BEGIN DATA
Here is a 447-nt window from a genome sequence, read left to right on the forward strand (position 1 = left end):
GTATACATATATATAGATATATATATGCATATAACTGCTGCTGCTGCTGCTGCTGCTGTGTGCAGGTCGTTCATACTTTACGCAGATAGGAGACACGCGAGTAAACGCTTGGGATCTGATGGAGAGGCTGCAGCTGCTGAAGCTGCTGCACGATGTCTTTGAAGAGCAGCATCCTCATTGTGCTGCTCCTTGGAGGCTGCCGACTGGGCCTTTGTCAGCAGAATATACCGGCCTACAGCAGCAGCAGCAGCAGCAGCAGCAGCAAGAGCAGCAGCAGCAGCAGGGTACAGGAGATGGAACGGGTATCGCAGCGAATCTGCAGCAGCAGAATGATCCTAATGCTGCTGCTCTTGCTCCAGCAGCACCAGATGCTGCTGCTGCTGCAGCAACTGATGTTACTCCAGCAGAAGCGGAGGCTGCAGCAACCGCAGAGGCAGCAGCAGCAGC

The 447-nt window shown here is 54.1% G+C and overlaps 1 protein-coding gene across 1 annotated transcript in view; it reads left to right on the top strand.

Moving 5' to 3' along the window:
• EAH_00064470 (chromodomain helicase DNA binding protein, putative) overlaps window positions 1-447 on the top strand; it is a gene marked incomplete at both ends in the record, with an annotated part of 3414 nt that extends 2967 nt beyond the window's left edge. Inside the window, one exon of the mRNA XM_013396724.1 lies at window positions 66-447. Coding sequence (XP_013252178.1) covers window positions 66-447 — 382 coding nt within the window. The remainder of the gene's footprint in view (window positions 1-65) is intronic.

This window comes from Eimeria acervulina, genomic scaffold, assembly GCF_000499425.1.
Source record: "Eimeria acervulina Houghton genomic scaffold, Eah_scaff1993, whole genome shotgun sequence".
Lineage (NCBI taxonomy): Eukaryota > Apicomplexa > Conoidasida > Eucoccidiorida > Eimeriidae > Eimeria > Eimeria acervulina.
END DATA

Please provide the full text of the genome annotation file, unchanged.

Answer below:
Here is a 447-nt window from a genome sequence, read left to right on the forward strand (position 1 = left end):
GTATACATATATATAGATATATATATGCATATAACTGCTGCTGCTGCTGCTGCTGCTGTGTGCAGGTCGTTCATACTTTACGCAGATAGGAGACACGCGAGTAAACGCTTGGGATCTGATGGAGAGGCTGCAGCTGCTGAAGCTGCTGCACGATGTCTTTGAAGAGCAGCATCCTCATTGTGCTGCTCCTTGGAGGCTGCCGACTGGGCCTTTGTCAGCAGAATATACCGGCCTACAGCAGCAGCAGCAGCAGCAGCAGCAGCAAGAGCAGCAGCAGCAGCAGGGTACAGGAGATGGAACGGGTATCGCAGCGAATCTGCAGCAGCAGAATGATCCTAATGCTGCTGCTCTTGCTCCAGCAGCACCAGATGCTGCTGCTGCTGCAGCAACTGATGTTACTCCAGCAGAAGCGGAGGCTGCAGCAACCGCAGAGGCAGCAGCAGCAGC

The 447-nt window shown here is 54.1% G+C and overlaps 1 protein-coding gene across 1 annotated transcript in view; it reads left to right on the top strand.

Moving 5' to 3' along the window:
• EAH_00064470 (chromodomain helicase DNA binding protein, putative) overlaps window positions 1-447 on the top strand; it is a gene marked incomplete at both ends in the record, with an annotated part of 3414 nt that extends 2967 nt beyond the window's left edge. Inside the window, one exon of the mRNA XM_013396724.1 lies at window positions 66-447. Coding sequence (XP_013252178.1) covers window positions 66-447 — 382 coding nt within the window. The remainder of the gene's footprint in view (window positions 1-65) is intronic.

This window comes from Eimeria acervulina, genomic scaffold, assembly GCF_000499425.1.
Source record: "Eimeria acervulina Houghton genomic scaffold, Eah_scaff1993, whole genome shotgun sequence".
Lineage (NCBI taxonomy): Eukaryota > Apicomplexa > Conoidasida > Eucoccidiorida > Eimeriidae > Eimeria > Eimeria acervulina.